RPD speech controversy ends quietly

Gateway Church served as the venue for Rural Philanthropy Days. A speech made by one of the keynote speakers caused a response by Pastor Greg Schaffer that resulted in LBGTQ protests in the Valley.

DEL NORTE- The world is full of controversial subjects these days. Everything from left to right political views to societal norms that are shifting into a new era and a world that seems to be moving forward to a new way of thinking. The town of Del Norte is no exception. It is not until these issues have woven their way into the hearts of the community that residents, guests and neighboring townships see what people are made of.
A recent speech made during Rural Philanthropy Days by Justin Garoutte in the Gateway Church has sparked such controversy in Del Norte and beyond. The speech prompted a local pastor to turn to his congregation to offer solace and reaffirm his belief as a Christian. The Del Norte Prospector reached out to all of the parties involved and spoke with some of the people who were in attendance during the disputed speech that took place Sept. 17.
Pastor Greg Schaffer of Gateway Church and Keynote speaker Justin Garoutte have both expressed a need to find closure. Both parties are working with local SLVPride representatives to come to an agreement and move forward to a cohesive future for the Valley.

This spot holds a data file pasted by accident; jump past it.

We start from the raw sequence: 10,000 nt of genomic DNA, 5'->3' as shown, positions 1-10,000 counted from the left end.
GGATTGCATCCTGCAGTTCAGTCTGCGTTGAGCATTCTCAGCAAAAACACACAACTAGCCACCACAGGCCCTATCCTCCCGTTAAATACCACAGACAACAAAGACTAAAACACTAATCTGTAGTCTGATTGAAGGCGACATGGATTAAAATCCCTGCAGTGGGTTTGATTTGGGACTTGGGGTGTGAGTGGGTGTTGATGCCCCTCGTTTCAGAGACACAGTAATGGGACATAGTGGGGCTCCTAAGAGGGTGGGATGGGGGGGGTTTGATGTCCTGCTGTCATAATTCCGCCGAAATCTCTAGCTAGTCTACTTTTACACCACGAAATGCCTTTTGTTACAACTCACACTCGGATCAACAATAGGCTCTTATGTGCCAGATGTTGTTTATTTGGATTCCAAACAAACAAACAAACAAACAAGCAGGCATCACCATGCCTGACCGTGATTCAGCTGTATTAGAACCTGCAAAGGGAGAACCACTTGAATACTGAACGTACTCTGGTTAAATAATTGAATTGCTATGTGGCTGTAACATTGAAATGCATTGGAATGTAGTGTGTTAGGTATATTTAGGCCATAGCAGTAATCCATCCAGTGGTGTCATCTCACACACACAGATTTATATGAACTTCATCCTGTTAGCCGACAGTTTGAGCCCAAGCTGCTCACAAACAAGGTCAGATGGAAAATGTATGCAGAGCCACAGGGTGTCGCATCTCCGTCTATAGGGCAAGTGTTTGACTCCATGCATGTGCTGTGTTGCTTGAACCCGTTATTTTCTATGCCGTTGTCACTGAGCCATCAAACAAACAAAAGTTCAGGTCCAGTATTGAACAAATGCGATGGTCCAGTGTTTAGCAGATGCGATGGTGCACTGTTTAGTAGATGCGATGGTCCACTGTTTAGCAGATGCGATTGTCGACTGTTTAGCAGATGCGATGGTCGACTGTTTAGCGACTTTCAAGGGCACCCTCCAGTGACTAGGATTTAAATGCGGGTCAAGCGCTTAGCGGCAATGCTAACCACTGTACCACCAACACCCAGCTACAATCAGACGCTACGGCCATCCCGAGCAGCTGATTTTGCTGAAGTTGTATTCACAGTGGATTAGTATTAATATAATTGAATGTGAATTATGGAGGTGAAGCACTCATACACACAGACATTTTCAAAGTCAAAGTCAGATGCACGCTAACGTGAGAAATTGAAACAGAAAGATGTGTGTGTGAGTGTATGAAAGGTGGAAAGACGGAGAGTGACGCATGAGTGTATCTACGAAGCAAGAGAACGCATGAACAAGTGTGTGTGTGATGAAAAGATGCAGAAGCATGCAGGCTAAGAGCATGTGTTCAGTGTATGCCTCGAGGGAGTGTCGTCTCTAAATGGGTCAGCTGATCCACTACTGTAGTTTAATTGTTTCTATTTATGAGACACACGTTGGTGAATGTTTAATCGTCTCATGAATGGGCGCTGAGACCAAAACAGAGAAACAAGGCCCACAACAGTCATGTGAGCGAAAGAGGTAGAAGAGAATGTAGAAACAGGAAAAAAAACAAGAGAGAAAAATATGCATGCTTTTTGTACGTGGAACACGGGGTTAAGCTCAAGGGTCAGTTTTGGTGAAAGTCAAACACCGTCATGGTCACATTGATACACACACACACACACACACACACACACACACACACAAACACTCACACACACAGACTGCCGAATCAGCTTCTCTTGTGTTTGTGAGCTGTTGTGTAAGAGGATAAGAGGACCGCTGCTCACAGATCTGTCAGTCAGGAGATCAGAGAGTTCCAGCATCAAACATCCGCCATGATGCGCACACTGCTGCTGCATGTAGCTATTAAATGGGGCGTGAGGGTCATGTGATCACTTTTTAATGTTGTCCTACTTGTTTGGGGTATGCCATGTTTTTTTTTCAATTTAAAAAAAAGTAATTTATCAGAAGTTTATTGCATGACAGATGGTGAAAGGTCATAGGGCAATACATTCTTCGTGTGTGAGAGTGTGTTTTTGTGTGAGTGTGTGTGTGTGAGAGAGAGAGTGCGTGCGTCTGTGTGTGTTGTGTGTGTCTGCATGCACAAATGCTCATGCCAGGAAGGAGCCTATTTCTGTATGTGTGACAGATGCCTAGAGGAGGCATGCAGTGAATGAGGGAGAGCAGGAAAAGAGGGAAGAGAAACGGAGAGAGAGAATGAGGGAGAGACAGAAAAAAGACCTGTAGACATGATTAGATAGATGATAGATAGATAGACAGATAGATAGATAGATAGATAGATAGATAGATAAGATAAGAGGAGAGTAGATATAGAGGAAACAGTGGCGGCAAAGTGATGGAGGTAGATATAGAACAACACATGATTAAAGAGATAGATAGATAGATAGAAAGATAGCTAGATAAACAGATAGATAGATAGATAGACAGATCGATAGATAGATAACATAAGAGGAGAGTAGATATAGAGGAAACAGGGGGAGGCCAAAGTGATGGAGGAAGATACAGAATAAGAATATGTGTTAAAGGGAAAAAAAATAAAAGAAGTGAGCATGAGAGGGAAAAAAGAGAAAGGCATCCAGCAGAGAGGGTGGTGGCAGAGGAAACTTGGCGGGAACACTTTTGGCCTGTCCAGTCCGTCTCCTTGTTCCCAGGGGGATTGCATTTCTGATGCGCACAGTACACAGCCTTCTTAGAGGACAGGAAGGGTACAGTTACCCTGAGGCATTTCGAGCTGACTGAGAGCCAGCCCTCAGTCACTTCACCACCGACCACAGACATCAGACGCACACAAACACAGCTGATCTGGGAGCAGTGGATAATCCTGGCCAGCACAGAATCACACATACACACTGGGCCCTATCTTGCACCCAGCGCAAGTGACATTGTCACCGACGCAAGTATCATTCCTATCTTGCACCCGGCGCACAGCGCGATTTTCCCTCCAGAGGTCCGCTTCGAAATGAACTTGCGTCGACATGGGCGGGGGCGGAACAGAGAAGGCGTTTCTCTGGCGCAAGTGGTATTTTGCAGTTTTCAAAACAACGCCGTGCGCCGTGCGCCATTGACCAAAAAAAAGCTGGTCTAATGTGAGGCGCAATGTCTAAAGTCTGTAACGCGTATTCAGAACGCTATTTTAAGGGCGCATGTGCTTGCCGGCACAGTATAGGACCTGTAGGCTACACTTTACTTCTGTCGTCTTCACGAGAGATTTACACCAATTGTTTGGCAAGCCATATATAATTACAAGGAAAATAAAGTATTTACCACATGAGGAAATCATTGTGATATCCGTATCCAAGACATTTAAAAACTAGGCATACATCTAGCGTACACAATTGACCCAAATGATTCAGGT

When asked to clarify some of the issues surrounding the disputed speech, pastor Schaffer clarified that he did turn off the microphone during Garoutte’s speech for a small amount of time before turning it back on and allowing Garoutte to finish. “I thought it was a technical error at the time. It wasn’t until later that I was told that the incident was done on purpose,” stated Garoutte.
Pastor Schaffer also stated that he was not given the opportunity to read or decline the speech before the event. The Prospector reached out to a member of the local planning committee for Rural Philanthropy Days, who wishes to remain anonymous, who did confirm Schaffer’s statement. “We vetted the people who we chose to speak, not the actual speeches.”
Garoutte, however, stated that he sent his speech and letter of interest to the planning committee for Rural Philanthropy Days back in April and was awarded a spot as one of their keynote speakers. “My speech has been performed by high school students, there was nothing in it that was offensive and anyone who wants to read it can online,” said Garoutte.
Schaffer also took time to explain his sermon to his congregation regarding Garoutte’s speech which sparked the controversy and subsequent protests after it was shared on YouTube. In his sermon, the pastor uses the term “one prayer cleansing” near the end of the video that caused an “uproar of hurt” in the LGBTQ community and beyond. Schaffer stated that the church uses the term “cleansing” quite frequently, and in this case, it was not used in reference to the fact that Garoutte was gay.